The quietest place I know most of the time: The Bank. Very little is said and almost no noise is present besides the whir of the money sorting machine and the printing of receipts. There’s little small talk–people need to concentrate on their transactions which are too complicated to use an ATM machine for in these cases.

That says a lot about silence’s value in our society and for what purpose does silence serve?

Silence needs to be engendered and people will find a way to do it because they can not do anything else. God calls them to worship.

What I think Scalia is missing is how a parish staff can engender well that quiet culture amongst a society mostly unfamiliar with both the need for silence and the former church landscape of which she describes. We shouldn’t assume that people know to be quiet, even out of respect for the fact that others might be praying. Rather, people need to be reminded that they are always in God’s presence, always being called forth by God into relationship–and more importantly, we’re being called into this relationship as not mere individuals haphazardly gathered on Sunday, but we’re called to see God in the community around us. We’re called to relationship not merely in the vertical “God and us” way (important to be sure) but also we’re here finding that connection to God around others, called to others to be Christ and to help them find Christ in the center of this church–not merely the center of their individual hearts. We’re called to be one heart beating in union with one another in the silence just as a much as we’re called to hear our own heartbeat and know that God is with us and is even closer than our very life pulse.

But nonetheless, Scalia’s take reveals that in order to be called to community we first have to be called into God’s presence—to be aware that this is a time like no other. My students are prone to distraction and many don’t know how to pray–or think they don’t. They lack what they would call “the basics.” For many, they don’t even know how to slow down, disconnect and face the quiet stillness. One former student told me that they realized how distracted they have become after reading the article I wrote on distraction last weekend. He had a hard time engaging at mass and later a harder time during eucharistic adoration. Another can’t stand being in silence and needs help with shooing away the distractions and the whirring of her mind.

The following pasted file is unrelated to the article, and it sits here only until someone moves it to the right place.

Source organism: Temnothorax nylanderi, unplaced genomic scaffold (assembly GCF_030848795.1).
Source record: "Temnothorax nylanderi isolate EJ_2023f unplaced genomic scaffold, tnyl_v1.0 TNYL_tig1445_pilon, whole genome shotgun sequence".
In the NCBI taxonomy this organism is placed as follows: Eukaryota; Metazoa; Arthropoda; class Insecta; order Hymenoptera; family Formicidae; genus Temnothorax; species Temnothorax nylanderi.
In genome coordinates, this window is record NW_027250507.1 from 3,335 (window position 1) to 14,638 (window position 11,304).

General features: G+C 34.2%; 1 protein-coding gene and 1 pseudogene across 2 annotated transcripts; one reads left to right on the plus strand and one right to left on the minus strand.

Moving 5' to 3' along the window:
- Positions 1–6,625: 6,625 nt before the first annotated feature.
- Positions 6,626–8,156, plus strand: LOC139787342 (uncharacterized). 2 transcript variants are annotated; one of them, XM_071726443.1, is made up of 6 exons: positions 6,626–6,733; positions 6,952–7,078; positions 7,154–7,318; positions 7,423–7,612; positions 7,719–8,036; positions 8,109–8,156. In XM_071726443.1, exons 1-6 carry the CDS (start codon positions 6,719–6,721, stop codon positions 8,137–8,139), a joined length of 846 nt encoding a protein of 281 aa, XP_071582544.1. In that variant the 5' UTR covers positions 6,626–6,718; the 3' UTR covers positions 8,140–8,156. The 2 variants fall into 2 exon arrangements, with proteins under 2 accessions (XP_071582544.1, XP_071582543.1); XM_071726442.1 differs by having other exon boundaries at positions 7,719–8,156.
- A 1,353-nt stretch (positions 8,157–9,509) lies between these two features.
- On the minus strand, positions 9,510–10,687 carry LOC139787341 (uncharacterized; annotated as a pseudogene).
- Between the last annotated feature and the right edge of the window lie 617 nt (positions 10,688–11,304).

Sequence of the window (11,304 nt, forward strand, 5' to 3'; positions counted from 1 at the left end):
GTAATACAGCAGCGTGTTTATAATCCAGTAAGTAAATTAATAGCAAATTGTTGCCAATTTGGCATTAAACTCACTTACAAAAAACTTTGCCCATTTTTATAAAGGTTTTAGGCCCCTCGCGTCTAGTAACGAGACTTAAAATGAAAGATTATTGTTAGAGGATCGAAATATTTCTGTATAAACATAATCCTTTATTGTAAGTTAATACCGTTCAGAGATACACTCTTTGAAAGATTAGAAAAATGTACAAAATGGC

As one of my colleagues sarcastically points out, “Most of our work is remedial.”

And while snarky, it’s true. How can people engage with the work required by social justice if they aren’t called into deeper union with God in the relationship that we call prayer which often drives people into a passion for justice? Even our movers and our shakers, the ones who are engaged in the passion for justice issues, I wonder if they are able to sit in the quiet before they are off to Habitat or the soup kitchen? Are we just filling life up with work and avoiding a deeper relationship that might call us to even more?

Have we become human doings, instead of human beings?

I think if we do one thing in ministry, especially with the young, it would be to help them foster a sense of quiet contemplation in their lives on a regular basis. I fear the 30 seconds or so that we take before mass and the 2 minutes or so that we take after communion at our student mass might be the only time that they get to spend in quiet.

In spiritual direction, I sometimes, ask my directees to remind themselves that they are in God’s presence and to center themselves and spend some time in quiet before we begin. I let them end the silent period by breaking it when they are ready. Most take a longer period than I expect. Visiting a local NYC church with my students, I turned to say hi to an old friend who was there and before I knew it all 15 students has found their way to a pew and simply knelt down and prayed, enjoying the quiet of the church after a long day of justice work. I am embarrassed to say that they certainly didn’t learn that from me, or at least I didn’t direct them to it.

Instead God called them into worship. And it is good.

We should do the same often and remind ourselves and our parishioners, especially during this Lenten time, that we are always in the presence of God.